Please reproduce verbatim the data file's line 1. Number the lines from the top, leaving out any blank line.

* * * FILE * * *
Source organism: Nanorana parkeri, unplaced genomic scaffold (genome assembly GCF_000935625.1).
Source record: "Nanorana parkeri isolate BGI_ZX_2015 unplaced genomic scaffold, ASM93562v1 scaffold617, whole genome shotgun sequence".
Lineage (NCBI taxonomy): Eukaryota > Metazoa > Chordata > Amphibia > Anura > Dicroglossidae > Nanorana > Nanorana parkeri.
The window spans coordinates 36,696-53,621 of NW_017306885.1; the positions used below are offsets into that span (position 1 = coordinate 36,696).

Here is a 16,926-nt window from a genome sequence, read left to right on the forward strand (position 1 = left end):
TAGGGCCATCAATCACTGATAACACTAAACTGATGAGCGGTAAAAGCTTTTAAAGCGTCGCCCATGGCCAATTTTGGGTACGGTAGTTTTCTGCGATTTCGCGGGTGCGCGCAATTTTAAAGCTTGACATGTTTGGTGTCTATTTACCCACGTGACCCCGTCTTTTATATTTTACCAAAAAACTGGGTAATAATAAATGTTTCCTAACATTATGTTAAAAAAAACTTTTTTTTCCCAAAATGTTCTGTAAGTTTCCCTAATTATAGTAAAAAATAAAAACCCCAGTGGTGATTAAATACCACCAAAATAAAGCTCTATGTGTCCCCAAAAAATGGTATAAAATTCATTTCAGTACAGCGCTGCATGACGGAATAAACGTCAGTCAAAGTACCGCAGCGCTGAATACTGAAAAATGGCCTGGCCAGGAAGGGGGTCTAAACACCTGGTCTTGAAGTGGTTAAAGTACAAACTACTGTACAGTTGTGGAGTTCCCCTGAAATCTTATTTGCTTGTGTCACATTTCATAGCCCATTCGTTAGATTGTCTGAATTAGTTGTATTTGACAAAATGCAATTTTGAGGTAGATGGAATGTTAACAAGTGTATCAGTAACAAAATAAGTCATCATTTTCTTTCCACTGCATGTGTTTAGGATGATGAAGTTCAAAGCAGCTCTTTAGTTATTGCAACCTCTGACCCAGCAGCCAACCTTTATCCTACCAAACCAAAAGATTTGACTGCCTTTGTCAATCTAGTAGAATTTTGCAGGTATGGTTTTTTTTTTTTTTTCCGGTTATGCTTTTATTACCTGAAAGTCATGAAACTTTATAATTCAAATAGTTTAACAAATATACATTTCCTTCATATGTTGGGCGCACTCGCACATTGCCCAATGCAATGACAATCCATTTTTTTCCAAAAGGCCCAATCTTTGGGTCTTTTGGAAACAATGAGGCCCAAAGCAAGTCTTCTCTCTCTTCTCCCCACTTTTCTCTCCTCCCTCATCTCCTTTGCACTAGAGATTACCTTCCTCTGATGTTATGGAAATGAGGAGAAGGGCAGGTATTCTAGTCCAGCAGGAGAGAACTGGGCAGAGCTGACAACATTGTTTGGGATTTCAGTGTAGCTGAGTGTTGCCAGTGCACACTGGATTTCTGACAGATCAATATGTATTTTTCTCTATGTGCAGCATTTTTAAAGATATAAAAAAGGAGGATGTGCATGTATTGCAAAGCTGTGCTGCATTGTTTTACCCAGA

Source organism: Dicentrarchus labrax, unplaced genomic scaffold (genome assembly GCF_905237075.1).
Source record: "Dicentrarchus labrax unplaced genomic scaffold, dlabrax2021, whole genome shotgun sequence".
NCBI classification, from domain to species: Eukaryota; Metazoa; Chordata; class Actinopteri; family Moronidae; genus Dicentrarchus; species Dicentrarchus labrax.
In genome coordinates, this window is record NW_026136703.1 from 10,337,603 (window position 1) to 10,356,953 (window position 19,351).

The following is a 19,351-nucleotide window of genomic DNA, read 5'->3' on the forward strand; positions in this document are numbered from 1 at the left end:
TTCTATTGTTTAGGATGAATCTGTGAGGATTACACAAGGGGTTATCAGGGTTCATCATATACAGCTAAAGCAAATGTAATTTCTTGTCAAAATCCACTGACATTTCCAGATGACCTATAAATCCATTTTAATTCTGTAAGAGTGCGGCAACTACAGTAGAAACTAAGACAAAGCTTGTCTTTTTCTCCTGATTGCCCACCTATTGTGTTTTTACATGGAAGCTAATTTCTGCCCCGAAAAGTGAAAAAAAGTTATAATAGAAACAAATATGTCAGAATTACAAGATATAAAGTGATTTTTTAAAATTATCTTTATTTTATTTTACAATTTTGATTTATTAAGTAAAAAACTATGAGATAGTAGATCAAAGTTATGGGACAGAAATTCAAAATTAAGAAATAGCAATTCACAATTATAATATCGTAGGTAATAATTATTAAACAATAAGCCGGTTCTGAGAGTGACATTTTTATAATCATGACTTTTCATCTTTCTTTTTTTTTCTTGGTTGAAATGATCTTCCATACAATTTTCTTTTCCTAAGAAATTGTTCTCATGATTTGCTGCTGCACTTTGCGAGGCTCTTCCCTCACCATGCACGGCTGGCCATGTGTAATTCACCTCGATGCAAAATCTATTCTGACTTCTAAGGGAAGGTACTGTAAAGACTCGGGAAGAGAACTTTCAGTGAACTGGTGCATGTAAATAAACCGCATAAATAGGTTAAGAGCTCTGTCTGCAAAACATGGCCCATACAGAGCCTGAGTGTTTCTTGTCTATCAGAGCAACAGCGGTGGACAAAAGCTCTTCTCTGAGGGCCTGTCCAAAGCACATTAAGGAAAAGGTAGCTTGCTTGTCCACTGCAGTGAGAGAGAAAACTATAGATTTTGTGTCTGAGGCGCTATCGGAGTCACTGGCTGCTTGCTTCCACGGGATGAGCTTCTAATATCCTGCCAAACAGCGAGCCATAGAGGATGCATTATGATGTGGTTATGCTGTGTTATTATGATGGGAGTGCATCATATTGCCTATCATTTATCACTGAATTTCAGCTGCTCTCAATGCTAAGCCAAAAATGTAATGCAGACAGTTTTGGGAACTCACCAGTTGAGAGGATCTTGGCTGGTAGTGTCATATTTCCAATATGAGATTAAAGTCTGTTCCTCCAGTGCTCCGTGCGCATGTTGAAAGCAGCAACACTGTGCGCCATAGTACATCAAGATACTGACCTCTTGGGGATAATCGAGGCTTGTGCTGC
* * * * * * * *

Source organism: Nanorana parkeri, unplaced genomic scaffold (genome assembly GCF_000935625.1).